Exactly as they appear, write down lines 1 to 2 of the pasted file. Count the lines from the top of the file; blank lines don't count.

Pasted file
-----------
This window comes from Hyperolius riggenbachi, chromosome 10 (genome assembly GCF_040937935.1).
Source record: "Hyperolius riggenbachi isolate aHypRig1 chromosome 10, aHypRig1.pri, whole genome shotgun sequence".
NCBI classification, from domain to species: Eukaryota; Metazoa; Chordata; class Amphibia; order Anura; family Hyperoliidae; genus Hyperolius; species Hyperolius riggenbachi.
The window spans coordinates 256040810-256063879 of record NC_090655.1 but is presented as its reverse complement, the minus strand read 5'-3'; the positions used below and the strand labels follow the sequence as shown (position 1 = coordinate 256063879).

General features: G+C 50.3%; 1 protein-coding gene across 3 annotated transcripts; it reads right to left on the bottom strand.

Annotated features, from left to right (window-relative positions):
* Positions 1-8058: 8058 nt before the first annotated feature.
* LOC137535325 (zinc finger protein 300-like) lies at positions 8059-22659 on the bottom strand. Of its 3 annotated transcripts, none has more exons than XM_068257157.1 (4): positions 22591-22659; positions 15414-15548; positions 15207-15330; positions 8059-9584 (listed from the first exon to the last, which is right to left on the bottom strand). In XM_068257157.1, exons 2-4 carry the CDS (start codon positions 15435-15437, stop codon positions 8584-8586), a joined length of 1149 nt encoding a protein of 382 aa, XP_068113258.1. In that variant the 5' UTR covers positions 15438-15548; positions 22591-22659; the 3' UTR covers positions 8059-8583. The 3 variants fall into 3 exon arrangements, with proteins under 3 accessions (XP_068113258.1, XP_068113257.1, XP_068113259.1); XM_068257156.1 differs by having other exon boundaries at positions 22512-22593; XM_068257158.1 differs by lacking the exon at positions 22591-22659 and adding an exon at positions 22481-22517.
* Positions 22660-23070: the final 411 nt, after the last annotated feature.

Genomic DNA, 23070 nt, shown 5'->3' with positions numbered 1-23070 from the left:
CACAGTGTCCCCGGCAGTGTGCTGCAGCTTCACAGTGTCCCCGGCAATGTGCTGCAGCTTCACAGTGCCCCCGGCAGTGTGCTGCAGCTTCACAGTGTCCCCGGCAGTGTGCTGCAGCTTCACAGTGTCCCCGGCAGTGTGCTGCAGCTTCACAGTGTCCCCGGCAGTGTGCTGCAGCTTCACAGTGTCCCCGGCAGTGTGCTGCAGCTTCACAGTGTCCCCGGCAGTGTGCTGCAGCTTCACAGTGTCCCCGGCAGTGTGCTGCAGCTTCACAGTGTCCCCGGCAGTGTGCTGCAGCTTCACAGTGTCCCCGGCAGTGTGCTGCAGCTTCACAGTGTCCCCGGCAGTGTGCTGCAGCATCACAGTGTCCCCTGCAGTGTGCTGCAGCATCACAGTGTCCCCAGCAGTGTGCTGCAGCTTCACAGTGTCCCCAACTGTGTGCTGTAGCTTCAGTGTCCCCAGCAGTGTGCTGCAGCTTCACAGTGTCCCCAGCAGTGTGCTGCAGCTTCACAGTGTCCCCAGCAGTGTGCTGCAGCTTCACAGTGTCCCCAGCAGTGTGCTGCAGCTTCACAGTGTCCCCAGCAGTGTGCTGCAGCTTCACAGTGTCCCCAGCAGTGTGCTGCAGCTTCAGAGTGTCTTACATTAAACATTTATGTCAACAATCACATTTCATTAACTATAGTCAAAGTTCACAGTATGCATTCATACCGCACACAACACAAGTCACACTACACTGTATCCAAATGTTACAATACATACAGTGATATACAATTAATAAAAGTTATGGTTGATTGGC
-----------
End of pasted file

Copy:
This window comes from Hyperolius riggenbachi, chromosome 10 (genome assembly GCF_040937935.1).
Source record: "Hyperolius riggenbachi isolate aHypRig1 chromosome 10, aHypRig1.pri, whole genome shotgun sequence".